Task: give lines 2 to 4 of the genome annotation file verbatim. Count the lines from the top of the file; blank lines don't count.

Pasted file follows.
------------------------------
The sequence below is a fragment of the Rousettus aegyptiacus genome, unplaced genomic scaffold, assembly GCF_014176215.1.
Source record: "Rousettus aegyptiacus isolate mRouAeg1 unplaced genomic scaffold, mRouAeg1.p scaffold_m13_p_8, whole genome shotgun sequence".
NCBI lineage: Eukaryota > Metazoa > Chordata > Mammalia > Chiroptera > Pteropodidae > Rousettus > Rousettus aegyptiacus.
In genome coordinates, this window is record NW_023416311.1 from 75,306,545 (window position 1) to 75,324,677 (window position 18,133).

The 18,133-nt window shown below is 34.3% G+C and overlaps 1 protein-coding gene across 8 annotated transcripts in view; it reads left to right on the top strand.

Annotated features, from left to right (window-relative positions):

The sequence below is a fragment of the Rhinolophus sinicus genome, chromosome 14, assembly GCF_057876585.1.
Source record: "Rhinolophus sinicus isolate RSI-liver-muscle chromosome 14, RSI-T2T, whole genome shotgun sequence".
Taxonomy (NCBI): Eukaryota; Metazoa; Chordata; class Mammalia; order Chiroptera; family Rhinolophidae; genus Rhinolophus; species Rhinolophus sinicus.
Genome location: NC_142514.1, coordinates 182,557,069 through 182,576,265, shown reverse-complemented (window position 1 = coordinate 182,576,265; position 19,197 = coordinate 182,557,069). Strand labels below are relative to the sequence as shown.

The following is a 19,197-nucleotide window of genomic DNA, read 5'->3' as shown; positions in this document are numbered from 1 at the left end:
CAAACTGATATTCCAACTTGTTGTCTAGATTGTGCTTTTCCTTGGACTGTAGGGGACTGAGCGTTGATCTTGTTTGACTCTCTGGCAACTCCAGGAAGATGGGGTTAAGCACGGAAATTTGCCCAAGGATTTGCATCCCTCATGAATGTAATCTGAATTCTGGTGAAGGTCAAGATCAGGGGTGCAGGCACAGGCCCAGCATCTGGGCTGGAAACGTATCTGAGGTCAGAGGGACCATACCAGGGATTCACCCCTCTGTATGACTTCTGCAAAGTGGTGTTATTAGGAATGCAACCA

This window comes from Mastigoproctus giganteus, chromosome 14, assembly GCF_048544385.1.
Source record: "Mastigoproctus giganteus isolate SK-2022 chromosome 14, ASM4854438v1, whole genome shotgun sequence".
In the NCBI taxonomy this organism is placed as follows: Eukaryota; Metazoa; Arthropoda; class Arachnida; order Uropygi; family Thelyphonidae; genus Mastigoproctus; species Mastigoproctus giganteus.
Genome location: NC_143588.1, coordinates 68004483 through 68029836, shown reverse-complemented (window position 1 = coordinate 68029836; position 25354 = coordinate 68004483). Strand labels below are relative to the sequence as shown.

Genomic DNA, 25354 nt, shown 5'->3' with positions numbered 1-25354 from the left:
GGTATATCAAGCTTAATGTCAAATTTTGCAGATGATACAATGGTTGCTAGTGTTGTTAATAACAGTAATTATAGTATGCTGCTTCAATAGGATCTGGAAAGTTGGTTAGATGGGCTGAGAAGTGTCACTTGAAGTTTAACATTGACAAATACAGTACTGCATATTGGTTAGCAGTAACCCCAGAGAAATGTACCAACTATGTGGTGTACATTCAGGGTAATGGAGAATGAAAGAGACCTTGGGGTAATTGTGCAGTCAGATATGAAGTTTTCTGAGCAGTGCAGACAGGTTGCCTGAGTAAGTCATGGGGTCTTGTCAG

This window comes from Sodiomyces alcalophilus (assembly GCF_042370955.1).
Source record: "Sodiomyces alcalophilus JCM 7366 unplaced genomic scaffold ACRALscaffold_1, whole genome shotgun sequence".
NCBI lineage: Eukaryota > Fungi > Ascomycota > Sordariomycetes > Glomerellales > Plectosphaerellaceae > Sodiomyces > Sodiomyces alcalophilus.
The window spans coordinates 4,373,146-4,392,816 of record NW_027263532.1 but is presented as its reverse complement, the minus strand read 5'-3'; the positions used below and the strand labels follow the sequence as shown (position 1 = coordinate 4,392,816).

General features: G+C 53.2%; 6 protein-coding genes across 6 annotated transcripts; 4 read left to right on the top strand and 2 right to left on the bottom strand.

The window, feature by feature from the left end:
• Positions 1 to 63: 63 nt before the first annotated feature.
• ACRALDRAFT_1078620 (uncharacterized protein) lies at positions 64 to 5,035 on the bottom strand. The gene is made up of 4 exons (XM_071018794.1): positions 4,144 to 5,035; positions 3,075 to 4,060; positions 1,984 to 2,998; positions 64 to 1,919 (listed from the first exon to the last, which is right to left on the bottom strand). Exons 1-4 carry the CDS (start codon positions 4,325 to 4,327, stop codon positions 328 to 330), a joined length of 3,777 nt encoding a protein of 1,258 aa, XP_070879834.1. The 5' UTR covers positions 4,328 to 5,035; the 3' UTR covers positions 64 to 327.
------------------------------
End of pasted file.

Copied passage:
Source record: "Rousettus aegyptiacus isolate mRouAeg1 unplaced genomic scaffold, mRouAeg1.p scaffold_m13_p_8, whole genome shotgun sequence".
NCBI lineage: Eukaryota > Metazoa > Chordata > Mammalia > Chiroptera > Pteropodidae > Rousettus > Rousettus aegyptiacus.
In genome coordinates, this window is record NW_023416311.1 from 75,306,545 (window position 1) to 75,324,677 (window position 18,133).